Wilderness Week

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Wilderness Week is a key part of the Bitney experience. During the trips, bonds are established that carry into classrooms and the entire school. Wilderness Week trips alternate annually between whole-school programs and smaller-group experiences such as kayaking, backpacking, beach camping, and hiking around Tahoe.

Wilderness Week is a unique Bitney program that takes place each fall, usually during September.  By that time we are just settling into the routine of classes, homework, assemblies, ultimate, and wham, we suddenly transport everyone into a completely different environment.  Each year the particulars of Wilderness Week are different, but the overarching goals and themes remain the same.

The goals are simple enough and basically two fold:

  1. To get young people out into the mountains, the deserts, the rivers, the beaches – away from the creature comforts of home and the ever present 24-7 fascination with all things digital and technological. To pay attention, even for a few days; to the sun, the moon, the sky, the basic topography of where they happen to be, and the people with them.  To have fun doing so, and to actually learn something about being prepared for the wilderness and the issues confronting the ecosystems they are visiting.
  2. To strive for some solid community building; get the students to know each other a bit better, and get the students and staff (and parents) to interact on a level that is simply not achievable in the classroom.  During Wilderness Week, students and staff may literally find themselves crossing the same stream, climbing the same rock, sitting around the same campfire, or laughing at the same jokes.  In other words students and staff are literally and figuratively “in the same boat.”  This fits in quite well with Bitney’s strategic goal of aiming high academically while building a strong community.

The atmosphere around the school is usually pretty good at the beginning of school. After Wilderness Week it is even better. In addition, almost everyone learns everyone else’s name. We usually try to alternate the program where one year the entire school is together in a tent camping or lodge situation, and the next year we divide into six or seven different groups and head in different directions for a more personal experience. The past two years offer good examples of that. Last year the whole school visited Ashland, Oregon, saw several plays and stayed at S.O.U. In previous years, students participated in an outdoor education program put on by the Gateway Mountain Center in the Donner Summit area.  We all stayed and shared meals together at the Clair Tapaan Lodge. During the day we were in separate hiking groups to explore the many natural and historical offerings of the area, culminating with the entire school climbing Donner Peak on the last day.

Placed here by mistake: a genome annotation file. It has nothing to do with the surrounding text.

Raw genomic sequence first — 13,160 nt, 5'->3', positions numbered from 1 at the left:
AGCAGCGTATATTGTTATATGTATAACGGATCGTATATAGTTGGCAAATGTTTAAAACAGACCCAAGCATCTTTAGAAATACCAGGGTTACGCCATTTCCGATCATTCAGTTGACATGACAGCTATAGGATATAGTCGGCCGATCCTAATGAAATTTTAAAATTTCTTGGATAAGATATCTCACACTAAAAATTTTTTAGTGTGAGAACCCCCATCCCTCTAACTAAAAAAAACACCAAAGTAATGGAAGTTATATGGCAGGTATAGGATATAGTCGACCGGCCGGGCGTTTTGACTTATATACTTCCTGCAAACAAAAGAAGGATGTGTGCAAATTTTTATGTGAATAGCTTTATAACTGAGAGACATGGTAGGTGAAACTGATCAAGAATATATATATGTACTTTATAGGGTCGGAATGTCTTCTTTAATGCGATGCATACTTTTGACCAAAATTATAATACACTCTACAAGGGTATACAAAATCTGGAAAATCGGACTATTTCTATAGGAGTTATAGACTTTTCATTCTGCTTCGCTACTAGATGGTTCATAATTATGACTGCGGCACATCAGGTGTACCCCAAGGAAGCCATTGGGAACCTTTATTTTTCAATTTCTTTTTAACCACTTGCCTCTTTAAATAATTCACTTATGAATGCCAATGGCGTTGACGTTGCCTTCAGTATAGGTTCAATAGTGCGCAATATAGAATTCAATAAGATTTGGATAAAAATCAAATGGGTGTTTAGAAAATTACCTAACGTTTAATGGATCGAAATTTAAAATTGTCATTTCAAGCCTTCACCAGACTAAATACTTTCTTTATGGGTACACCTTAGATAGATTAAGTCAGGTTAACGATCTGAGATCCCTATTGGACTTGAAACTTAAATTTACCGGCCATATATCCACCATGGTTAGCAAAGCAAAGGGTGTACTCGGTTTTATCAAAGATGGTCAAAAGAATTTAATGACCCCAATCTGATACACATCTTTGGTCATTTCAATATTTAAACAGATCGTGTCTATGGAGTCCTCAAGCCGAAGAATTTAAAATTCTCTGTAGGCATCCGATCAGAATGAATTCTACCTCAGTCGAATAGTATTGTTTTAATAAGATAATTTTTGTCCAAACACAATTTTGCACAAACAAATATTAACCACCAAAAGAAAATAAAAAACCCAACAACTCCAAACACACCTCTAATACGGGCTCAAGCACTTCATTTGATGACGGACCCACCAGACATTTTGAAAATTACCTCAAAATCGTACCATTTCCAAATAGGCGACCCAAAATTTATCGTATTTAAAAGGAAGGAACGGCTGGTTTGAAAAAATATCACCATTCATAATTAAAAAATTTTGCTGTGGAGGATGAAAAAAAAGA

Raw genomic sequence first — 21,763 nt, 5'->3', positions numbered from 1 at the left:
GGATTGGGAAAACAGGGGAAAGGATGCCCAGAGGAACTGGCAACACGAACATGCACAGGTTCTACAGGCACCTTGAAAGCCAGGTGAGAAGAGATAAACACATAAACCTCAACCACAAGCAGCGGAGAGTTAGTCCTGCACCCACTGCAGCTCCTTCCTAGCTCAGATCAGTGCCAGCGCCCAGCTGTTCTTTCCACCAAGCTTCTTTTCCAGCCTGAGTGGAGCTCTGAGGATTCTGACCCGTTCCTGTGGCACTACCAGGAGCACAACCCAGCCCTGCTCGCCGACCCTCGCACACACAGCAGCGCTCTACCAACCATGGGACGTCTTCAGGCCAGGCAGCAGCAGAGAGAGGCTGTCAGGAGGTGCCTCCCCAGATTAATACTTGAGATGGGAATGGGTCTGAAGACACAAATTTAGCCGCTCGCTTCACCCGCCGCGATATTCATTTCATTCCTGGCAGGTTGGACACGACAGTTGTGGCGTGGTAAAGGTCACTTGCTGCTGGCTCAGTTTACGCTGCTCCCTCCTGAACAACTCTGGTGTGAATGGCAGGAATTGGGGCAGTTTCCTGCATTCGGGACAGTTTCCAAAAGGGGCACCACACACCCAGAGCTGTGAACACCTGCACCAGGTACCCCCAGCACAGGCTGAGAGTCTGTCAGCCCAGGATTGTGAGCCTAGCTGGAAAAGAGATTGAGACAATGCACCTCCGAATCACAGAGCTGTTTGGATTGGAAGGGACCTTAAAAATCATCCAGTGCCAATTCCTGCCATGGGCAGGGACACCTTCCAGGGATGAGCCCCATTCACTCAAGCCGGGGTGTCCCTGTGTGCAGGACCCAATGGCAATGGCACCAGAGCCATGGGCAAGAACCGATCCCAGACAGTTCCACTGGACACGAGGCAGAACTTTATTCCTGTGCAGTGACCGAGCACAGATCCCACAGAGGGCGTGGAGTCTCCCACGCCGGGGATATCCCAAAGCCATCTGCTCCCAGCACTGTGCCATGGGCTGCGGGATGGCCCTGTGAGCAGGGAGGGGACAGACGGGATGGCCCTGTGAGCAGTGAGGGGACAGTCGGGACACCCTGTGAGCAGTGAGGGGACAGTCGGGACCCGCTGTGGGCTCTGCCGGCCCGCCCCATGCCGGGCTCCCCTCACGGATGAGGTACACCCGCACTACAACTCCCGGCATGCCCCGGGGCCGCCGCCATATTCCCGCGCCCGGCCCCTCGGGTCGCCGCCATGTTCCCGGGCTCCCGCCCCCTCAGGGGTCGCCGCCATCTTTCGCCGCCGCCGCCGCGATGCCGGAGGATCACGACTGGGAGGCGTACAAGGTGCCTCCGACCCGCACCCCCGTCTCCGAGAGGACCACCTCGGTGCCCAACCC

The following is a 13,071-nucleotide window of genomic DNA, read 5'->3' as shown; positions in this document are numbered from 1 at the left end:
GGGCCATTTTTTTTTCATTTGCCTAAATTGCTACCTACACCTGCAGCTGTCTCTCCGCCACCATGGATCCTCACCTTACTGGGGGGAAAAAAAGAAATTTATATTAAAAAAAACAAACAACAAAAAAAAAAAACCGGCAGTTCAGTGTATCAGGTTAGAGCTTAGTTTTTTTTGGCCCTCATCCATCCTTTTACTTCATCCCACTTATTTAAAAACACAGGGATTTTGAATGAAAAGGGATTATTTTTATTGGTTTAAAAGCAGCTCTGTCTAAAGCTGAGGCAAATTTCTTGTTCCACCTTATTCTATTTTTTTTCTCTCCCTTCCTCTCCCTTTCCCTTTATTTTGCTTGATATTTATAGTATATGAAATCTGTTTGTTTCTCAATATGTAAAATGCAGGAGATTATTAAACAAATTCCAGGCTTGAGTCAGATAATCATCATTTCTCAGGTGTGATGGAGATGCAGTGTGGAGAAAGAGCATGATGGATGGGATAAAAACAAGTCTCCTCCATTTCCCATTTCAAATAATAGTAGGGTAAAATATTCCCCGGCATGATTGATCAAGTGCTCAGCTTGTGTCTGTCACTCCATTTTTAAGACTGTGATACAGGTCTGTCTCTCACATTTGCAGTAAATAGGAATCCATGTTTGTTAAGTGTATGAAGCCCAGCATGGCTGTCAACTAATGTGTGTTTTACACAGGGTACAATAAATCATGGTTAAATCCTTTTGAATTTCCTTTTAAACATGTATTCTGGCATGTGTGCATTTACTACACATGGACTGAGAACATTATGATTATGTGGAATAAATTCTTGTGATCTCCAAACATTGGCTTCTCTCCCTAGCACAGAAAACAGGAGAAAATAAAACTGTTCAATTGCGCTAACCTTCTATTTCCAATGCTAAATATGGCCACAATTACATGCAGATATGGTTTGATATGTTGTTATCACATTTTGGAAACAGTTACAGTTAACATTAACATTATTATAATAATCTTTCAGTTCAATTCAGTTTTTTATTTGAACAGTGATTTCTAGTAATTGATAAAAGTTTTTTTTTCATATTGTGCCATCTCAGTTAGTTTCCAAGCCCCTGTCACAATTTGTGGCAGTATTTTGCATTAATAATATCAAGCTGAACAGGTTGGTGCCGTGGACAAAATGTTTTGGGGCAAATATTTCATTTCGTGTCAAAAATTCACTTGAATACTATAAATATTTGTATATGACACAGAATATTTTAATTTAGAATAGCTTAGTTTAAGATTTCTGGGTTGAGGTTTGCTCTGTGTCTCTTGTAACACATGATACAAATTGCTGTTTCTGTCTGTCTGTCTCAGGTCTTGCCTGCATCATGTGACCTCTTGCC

We strive to balance the groups of students by gender and grade level.  Here’s an overview of our various activities.

  • Tent Camping at Sugar Pine Point State Park at Lake Tahoe – Day trips to Emerald Bay, Eagle Falls, and some beach time.
  • Urban wilderness/walking trip to San Francisco – Students will walk across the Golden Gate Bridge, through various parts of the city, and to the zoo.
  • Tent Camping at Sand Pond near the Sierra Buttes – A hike to the summit and other nearby lakes, and an inquiry into the natural history of the area.
  • Three day raft trip on the Rogue River in SW Oregon – Class three whitewater, sandy beaches, spawning salmon, eagles, and black bears.
  • Mendocino Beach tent camping, etc. – Tide pooling, hiking the nature trail at Jug Handle, beach combing, and other adventures in the Mendocino area.
  • Second Mendocino Beach trip – A second group will camp at a separate state park nearby and will join the first group for one or more dinners/activities.
  • Mt. Goode Mountaineering Trip – Entering the Eastern Sierra from South Lake and camping near Bishop Lake, the group will attempt to summit Mt. Goode.

Prior Wilderness Weeks have taken place at such varied places as Sterling Lake Camp outside Cisco Grove, Camp Augusta outside Nevada City, an old CCC camp near Mendocino, Sugar Pine Point State Park, Fallen Leaf Lake, the Rogue Rive, and most recently at the Clair Tappan Lodge near Donner Summit.

This challenging, bonding experience for students and teachers, is just one of the many things that makes Bitney Prep a unique learning environment for students who are looking for a different kind of high school.